Dear Class Members:
The following is a report from Class Counsel, the lawyers who represent the Class of Virgin America flight attendants, in Bernstein et al. v. Virgin America, Inc..
The case is presently pending in the federal district court before Judge Jon S. Tigar. Plaintiffs have prevailed on their claims for overtime, wage statement violations, meal and rest period violations, waiting time penalties, and the failure to pay flight attendants in a timely manner as required by California law.
The district court has been directed by the appellate court to revise the judgment in accordance with the opinion that the appellate court issued last summer. Accordingly, plaintiffs have moved to amend the judgment. Alaska Airlines have made several arguments in opposition.
The district court will hear the motion on August 18, 2022, and will then decide what the total judgment will be. Plaintiffs have asked the court to enter a judgment that is approximately $42 million. Virgin is opposing Plaintiffs’ motion, but agrees that it must pay the Class for the overtime violations.
Alaska Airlines continues to state that it cannot comply with any obligation to provide meal and rest periods in flight. To be clear, the ruling in the case was limited: it found Virgin America (and Alaska ONLY as a successor-in-interest to Virgin America) liable for meal and rest periods only for flights within California and only for the time period of March 18, 2011–December 15, 2017.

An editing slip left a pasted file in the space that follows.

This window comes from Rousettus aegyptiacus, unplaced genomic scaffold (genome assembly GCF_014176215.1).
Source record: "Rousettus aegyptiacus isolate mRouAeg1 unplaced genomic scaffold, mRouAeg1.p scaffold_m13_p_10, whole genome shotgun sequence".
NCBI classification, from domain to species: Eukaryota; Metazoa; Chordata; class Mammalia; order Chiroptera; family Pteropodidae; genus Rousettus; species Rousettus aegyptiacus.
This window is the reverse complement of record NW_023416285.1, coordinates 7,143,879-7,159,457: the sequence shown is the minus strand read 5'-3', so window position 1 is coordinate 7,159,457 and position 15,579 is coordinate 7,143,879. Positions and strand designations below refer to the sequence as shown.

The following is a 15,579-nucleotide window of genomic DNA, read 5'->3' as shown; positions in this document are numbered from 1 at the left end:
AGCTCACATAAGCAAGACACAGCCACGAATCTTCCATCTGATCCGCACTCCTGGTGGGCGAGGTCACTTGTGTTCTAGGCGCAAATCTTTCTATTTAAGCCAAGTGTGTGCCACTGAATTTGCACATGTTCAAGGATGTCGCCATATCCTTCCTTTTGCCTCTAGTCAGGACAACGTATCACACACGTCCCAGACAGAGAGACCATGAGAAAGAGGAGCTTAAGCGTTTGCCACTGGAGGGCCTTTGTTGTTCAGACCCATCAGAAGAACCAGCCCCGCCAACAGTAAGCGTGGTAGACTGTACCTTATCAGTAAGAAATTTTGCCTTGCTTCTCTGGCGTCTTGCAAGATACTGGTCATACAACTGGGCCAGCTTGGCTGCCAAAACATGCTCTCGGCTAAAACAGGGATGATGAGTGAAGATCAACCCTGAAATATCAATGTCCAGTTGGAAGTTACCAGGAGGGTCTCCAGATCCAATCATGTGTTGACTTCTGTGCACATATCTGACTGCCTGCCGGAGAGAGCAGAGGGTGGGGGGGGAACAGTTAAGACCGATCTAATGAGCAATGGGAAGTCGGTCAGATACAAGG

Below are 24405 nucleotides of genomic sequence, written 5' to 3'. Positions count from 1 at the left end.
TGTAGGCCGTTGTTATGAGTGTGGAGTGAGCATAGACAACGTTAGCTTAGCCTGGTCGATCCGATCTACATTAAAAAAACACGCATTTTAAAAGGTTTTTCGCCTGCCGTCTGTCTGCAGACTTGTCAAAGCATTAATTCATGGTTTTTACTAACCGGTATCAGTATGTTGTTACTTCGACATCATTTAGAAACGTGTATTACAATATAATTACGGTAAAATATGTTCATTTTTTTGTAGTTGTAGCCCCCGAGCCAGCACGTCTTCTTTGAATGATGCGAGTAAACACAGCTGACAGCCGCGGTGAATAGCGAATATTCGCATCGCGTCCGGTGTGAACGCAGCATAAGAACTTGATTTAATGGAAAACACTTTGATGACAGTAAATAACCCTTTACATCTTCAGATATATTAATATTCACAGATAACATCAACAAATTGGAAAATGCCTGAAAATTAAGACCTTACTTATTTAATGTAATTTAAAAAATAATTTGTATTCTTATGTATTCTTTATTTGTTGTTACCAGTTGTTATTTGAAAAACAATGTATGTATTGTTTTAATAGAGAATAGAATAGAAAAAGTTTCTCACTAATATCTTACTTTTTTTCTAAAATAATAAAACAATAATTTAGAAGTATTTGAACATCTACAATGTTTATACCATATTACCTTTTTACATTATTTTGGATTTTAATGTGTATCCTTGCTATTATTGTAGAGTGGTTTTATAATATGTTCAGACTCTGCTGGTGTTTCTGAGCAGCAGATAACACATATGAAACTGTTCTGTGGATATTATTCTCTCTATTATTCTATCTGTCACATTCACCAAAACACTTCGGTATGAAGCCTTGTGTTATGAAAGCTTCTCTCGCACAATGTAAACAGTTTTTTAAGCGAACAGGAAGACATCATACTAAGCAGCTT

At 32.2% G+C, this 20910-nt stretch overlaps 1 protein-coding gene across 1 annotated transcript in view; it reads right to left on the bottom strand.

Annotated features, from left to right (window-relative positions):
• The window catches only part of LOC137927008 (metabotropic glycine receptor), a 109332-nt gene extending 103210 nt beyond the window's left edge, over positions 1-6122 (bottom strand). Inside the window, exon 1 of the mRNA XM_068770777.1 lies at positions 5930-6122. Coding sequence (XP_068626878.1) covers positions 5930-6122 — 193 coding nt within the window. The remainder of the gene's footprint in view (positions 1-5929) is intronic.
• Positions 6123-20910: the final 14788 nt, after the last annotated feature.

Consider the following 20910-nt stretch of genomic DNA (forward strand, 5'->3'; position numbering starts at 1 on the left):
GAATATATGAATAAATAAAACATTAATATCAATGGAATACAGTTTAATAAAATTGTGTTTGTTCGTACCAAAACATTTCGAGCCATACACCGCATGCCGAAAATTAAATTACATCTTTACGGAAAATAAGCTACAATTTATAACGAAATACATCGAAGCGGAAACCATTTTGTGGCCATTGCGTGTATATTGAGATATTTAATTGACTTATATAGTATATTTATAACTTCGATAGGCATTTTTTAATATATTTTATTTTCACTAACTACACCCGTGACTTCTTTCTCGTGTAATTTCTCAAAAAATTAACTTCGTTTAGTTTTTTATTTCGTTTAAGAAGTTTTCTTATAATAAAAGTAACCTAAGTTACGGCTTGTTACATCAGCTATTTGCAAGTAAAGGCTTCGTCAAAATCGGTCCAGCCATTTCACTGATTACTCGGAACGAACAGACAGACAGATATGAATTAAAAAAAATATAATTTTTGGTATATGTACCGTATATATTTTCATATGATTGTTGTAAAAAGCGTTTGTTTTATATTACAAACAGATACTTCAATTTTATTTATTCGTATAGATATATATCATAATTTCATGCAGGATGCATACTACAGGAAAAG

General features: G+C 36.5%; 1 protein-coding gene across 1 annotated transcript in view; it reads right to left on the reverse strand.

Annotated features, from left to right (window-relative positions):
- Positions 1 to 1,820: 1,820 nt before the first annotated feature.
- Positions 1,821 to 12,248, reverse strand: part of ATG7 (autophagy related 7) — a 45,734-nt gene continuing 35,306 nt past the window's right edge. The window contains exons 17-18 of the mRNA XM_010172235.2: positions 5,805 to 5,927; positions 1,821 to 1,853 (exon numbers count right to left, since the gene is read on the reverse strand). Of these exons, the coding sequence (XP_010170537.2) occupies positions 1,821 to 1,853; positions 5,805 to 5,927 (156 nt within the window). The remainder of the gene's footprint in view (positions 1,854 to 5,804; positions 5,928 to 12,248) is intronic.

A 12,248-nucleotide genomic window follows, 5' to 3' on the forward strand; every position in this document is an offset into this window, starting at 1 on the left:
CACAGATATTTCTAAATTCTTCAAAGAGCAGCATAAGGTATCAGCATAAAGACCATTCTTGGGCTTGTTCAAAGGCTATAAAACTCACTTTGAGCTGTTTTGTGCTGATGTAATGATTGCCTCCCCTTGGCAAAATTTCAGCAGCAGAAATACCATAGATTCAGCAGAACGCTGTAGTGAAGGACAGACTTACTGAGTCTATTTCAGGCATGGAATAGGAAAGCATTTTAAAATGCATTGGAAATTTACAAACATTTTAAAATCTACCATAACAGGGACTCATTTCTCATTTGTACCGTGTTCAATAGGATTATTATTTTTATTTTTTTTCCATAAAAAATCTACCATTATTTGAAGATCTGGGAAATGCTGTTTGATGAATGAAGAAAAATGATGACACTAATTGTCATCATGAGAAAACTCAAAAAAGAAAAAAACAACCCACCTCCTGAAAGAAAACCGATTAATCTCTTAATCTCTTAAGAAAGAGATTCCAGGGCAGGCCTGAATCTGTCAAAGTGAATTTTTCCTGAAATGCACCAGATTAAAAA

On March 18, 2015, Kosinski and Thiagaraj, LLP, along with its co-counsel Monique Olivier (Olivier Schreiber & Chao LLP), filed a class action lawsuit against Virgin America seeking unpaid minimum and overtime wages. The lawsuit is brought on behalf of all Virgin America flight attendants who were employed by Virgin America since 2011. The case is Bernstein et. al. v. Virgin America, Inc. (Case No. 15-CV-02277-JST).
The lawsuit, which was brought by two former and one current Virgin America flight attendants, alleges that Virgin America is violating California labor laws by not paying flight attendants for all hours worked (as opposed to just hours in flight), not paying overtime, not providing meal and rest breaks, and not providing accurate wage statements.
In November 2016, the Court ordered that the class could proceed as a class action. Click here to read a copy of that order.
Court-approved notice of this lawsuit was sent to Class members in April 2017 to explain the lawsuit and their rights. More information about this notice is available here.
In July 2018, the Court issued a series of findings that Virgin America did in fact fail to pay its flight attendants for thousands of hours worked. The Court then awarded the class of flight attendants a total judgment of over $77 million for these violations. Click here to read a copy of the Court's order. Enforcement of this judgment has been stayed while Virgin appeals this case to the U.S. Court of Appeals for the Ninth Circuit.
Kosinski and Thiagaraj, LLP, along with its co-counsel The Liu Law Firm and Schneider Wallace Cottrell Konecky Wotkyns LLP, filed a class action against Bannerman Security and several of its high-level executives. The lawsuit alleges that the technology company misclassified its security guards as independent contractors and denied its workers numerous benefits under state and federal law, including overtime. Learn more about the lawsuit here.
Your employer is prohibited from retaliating against you for asserting your rights, including for helping with this lawsuit. If you believe that you are being retaliated against, please contact us as well.